My History With Pimiento Cheese

July 18, 2012 | By | Comments (2)

Growing up, I refused to eat the day-glow orange-hued spread that lingered in our fridge. I’d watch as my Dad loaded it onto celery sticks (the horror! Didn’t he know we had peanut butter?) or onto two slices of white bread with a tomato topper. Gag.

Now, you might be thinking I was around five or six at this time, but I distinctly remember the celery stick incident happening when my college boyfriend was home to visit. Dad asked him if he’d like a taste of the pimiento cheese and, in spite of being from Atlanta, Brian admitted he’d never had it before.

Disclaimer: It’s possible that I’d never had it before either, but only because I insisted “orange” was not a color found in nature, at least in natural food, anyway. I really was a pleasant child, wasn’t I?

As he took the orange-tinted celery stick, all I could think was that, after Brian ate the packaged cheese spread, we’d never kiss again.

Oh how the fates laughed.


I call this “red ants on quicksand”, or Light Pimiento Cheese-Stuffed Celery.

The spread impressed him so much that we had it at our rehearsal dinner, piled in a little lump atop a steak. This kind, I noticed, was less orange. More… red? I took a bite and loved it, but later wondered if I’d been toasting myself a little too frequently that evening.


Mary Anne, I think we need to meet (Mary Anne’s Pimiento Cheese).

On our first anniversary, we took a trip to Charleston, where Brian’s parents (orchestrators of aforementioned rehearsal dinner) offered us the gift of dinner at a local classic, Magnolias, so long as we sampled the dish that inspired our rehearsal dinner menu: a grilled 8-ounce filet topped with housemade pimiento cheese.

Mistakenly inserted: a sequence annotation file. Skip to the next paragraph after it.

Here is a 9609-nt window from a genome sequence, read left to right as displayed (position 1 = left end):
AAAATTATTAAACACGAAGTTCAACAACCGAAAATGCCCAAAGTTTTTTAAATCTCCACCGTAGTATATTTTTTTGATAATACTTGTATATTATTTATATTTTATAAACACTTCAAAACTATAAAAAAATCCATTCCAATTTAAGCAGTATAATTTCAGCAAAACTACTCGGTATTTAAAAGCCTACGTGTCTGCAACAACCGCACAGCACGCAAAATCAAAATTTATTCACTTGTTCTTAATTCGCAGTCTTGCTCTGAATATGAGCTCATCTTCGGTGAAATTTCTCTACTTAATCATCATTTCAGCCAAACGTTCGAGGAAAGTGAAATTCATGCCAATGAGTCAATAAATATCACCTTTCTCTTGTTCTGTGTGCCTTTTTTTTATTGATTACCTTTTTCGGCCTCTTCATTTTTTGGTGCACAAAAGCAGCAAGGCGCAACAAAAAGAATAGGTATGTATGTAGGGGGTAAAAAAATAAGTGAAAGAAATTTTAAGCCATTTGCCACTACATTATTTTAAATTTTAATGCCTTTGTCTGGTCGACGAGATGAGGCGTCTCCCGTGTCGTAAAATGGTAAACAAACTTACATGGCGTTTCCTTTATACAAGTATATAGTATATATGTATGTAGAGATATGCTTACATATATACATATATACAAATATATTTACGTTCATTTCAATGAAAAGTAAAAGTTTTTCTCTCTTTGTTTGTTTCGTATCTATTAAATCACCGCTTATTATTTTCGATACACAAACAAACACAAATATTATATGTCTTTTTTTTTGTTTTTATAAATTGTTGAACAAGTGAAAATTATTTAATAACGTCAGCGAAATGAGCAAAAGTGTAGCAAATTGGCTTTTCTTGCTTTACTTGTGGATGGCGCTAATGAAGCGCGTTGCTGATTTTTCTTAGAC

Pimiento-Cheese Stuffed Burgers. Hello, love.

To my surprise, I loved it. Really loved it. Ran out and bought the cookbook loved it.

Since then, I’ve developed my own pimiento cheese flavor. Did you know “pimientos” are basically red peppers? I love red peppers. I’d rather roast my peppers on the grill than broil them, but mostly because it takes hours for my kitchen to cool back down. Jarred works, but only if we’re in a pinch. I added chopped olives, then forgot them once and never made that mistake again.

Pimiento cheese recipes are as different as the day is long. Do you use mayo or another spread? Jarred or fresh-roasted red peppers? Shredded cheddar, cream cheese, or a mixture of both?  Southern Living even has a recipe, Our Favorite Pimiento Cheese, that calls for pecans, and another with apple cider vinegar! A favorite addition in our house is jalapenos. Viva la spice!


Jalapeno-Pimiento Cheese, bringing the heat.

The good news? I now love pimiento cheese. The bad news? We put it on everything. Toast, sandwiches, burgers, steaks, baked potatoes, and crackers all make perfect edible transports, but I’ve found a spoon works just as well.

What’s your secret to delicious pimiento cheese? 


  1. Sandi

    My southern mom made pimento
    cheese with cheddar, mayo,
    pimento and finely chopped
    hard cooked eggs,lots of fresh
    ground black pepper, sometime longhorn as part of the cheese
    and garlic powder.
    It is my fav way.

    July 18, 2012 at 9:55 am
  2. Ashley Kappel

    Chopped eggs! How could I forget that? Great suggestion, Sandi.

    July 18, 2012 at 9:57 am

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